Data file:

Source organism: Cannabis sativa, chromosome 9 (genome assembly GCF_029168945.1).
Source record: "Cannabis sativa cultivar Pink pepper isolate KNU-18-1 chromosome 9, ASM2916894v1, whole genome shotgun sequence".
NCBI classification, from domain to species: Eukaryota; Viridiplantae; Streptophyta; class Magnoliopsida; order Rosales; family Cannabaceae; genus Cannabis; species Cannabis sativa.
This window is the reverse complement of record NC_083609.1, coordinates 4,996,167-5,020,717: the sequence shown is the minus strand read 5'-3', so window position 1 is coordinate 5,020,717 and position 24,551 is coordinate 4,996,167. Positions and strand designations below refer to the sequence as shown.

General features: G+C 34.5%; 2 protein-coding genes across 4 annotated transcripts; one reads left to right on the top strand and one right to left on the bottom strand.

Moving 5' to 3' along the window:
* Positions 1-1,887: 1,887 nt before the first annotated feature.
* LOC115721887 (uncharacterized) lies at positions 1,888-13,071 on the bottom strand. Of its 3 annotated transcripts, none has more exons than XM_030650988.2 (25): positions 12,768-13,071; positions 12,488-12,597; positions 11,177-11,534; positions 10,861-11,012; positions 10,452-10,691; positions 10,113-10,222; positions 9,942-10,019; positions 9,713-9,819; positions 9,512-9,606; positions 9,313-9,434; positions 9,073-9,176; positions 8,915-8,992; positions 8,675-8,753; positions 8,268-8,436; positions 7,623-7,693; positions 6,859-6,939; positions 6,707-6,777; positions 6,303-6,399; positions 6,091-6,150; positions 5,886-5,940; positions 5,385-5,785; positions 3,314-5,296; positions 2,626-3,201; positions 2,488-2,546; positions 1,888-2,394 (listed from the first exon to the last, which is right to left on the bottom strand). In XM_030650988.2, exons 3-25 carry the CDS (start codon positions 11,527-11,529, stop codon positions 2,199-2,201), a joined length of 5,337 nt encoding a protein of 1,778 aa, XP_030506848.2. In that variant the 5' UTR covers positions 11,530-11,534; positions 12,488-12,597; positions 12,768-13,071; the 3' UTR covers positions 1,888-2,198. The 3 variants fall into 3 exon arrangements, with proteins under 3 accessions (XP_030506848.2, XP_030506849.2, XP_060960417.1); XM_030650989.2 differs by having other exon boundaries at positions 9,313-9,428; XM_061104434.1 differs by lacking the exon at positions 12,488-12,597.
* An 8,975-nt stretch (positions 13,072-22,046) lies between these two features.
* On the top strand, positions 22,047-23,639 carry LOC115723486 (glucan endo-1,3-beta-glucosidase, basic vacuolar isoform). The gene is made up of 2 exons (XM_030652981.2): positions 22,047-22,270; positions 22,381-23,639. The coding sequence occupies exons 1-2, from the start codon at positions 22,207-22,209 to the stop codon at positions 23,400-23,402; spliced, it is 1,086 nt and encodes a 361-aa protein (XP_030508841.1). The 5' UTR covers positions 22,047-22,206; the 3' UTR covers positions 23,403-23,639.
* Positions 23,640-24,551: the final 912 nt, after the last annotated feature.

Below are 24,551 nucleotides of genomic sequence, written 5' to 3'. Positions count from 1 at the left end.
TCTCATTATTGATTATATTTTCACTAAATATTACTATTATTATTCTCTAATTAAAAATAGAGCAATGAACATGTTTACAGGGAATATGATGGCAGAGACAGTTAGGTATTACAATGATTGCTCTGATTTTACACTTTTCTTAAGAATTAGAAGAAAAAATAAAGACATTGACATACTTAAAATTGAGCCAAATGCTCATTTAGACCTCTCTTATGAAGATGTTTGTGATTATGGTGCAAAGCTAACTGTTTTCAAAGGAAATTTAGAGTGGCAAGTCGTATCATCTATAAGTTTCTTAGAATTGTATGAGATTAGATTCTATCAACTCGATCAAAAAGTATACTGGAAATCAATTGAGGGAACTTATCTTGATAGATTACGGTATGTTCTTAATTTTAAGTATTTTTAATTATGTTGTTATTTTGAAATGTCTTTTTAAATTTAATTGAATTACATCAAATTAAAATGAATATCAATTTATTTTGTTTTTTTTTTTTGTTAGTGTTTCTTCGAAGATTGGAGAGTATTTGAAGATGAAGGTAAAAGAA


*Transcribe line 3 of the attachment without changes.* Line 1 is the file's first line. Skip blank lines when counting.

NCBI classification, from domain to species: Eukaryota; Viridiplantae; Streptophyta; class Magnoliopsida; order Rosales; family Cannabaceae; genus Cannabis; species Cannabis sativa.